National Park Service celebrated its 100th anniversary. In the days since then, we've seen a lot of celebrations across the country, with thousands of people saluting the government agency tasked with protecting the parks while at the same time making them accessible to the public.
The celebration will continue throughout the rest of the year, but it is also a time to begin looking forward to the next century. There is still a lot of work to be done to ensure that the national parks will be around for future generations to enjoy as well. To that end, National Geographic has selected 20 scientists, filmmakers, activists, and educators who have dedicated their lives to protecting the parks, both in the U.S. and abroad. Oh yeah, and each of these men and women happen to be under the age of 30 as well.
Amongst those making the list are Ben Masters, a filmmaker and horseman who is working to protect wild mustangs. He's joined by Cassi Knight, an NPS scientist who is searching for dinosaur remains in Denali National Park, and Elizabeth and Cole Donelson who spent the past 12 months visiting all 59 U.S. national parks. Others include Jen Guyton, a scientists helping to protect animals from poachers in Mozambique, and cartographers Ross Donahue and Marty Schnure, who are mapping remote areas of Patagonia.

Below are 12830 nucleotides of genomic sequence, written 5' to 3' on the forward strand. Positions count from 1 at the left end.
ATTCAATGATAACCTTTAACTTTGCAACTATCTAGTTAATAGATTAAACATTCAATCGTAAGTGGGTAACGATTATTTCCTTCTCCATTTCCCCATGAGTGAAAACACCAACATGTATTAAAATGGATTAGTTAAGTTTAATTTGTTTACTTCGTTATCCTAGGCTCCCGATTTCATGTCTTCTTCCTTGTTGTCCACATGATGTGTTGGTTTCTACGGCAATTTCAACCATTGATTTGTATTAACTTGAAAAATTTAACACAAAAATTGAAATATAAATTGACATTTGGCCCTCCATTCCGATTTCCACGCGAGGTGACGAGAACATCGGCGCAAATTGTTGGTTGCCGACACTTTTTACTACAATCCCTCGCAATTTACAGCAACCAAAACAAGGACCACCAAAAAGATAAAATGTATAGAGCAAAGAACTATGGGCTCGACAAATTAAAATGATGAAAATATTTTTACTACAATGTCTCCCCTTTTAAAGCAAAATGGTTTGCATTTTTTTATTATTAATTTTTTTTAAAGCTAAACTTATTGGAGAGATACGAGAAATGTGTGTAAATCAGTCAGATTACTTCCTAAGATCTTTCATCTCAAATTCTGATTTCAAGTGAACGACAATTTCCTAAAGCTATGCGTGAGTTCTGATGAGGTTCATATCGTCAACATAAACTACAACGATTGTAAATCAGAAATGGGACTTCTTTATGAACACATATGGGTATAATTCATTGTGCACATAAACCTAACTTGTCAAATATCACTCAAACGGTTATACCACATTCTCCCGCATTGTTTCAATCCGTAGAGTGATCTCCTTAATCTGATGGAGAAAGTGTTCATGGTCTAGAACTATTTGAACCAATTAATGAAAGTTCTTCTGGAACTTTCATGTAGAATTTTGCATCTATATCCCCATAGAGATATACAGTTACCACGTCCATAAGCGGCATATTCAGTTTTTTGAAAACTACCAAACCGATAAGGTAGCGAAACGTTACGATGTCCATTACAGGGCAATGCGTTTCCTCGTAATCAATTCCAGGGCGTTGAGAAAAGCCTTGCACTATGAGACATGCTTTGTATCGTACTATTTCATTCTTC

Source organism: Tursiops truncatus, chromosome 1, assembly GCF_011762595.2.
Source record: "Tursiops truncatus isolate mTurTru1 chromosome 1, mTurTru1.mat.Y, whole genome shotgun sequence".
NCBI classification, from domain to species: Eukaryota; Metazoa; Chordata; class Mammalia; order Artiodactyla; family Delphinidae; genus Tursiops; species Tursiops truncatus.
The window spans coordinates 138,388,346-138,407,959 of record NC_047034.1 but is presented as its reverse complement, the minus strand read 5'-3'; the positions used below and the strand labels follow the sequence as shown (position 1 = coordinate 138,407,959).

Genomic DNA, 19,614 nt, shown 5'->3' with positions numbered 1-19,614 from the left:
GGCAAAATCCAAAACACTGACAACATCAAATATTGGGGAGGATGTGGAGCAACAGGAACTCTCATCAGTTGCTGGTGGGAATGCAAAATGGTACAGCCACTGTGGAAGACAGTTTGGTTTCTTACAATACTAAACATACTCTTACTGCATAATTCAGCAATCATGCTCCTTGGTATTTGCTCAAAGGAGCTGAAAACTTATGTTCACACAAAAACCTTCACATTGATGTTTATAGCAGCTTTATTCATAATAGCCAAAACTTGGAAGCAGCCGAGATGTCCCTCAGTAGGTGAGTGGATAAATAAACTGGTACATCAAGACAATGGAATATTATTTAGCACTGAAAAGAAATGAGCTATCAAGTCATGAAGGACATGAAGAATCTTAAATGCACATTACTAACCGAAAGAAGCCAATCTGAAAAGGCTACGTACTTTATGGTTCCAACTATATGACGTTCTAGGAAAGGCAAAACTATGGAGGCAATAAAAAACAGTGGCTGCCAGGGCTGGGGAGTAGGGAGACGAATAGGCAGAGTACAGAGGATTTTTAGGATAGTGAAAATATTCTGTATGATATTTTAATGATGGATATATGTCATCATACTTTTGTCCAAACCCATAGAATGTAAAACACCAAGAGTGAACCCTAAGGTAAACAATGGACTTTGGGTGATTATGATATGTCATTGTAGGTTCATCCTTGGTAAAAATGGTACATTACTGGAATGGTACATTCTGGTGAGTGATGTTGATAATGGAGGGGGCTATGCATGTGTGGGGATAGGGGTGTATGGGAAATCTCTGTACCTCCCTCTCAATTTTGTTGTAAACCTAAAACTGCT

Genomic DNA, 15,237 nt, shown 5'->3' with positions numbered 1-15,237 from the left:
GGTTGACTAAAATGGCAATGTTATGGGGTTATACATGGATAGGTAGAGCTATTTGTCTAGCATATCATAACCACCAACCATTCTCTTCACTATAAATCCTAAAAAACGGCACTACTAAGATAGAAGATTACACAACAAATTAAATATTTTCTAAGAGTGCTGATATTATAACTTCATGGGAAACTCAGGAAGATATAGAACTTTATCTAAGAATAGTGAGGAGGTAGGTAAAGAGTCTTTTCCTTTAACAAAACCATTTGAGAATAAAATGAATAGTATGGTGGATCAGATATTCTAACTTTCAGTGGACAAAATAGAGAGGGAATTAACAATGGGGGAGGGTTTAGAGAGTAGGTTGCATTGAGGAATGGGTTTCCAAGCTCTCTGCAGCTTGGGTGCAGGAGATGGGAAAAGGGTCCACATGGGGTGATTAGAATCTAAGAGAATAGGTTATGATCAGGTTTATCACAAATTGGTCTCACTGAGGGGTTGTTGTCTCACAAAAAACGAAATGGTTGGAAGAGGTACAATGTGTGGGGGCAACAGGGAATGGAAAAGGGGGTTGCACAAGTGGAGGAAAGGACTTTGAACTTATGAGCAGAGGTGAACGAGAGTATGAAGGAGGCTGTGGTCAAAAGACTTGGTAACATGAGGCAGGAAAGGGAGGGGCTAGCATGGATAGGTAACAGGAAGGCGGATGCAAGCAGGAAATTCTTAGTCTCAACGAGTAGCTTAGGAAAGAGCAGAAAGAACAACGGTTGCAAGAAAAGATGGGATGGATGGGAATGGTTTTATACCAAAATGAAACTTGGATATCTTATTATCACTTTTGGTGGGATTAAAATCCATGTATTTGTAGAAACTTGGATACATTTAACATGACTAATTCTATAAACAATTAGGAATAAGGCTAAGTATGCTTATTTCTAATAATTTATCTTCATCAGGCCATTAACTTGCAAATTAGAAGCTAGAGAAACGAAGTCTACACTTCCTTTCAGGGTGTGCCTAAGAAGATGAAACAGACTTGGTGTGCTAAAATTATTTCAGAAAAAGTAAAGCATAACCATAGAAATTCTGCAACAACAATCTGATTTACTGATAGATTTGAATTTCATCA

As you can see, this is a diverse and interesting group of individuals, each of which is playing a vital role to help promote national parks both at home in the U.S. and in other countries around the world. The concept of creating public lands that are set aside for future generations to enjoy too has been called "America's Best Idea," and these young men and women are helping to spread that idea further. Hopefully in another hundred years we'll be continuing to celebrate the National Park Service, and the effort that these individuals have made along the way.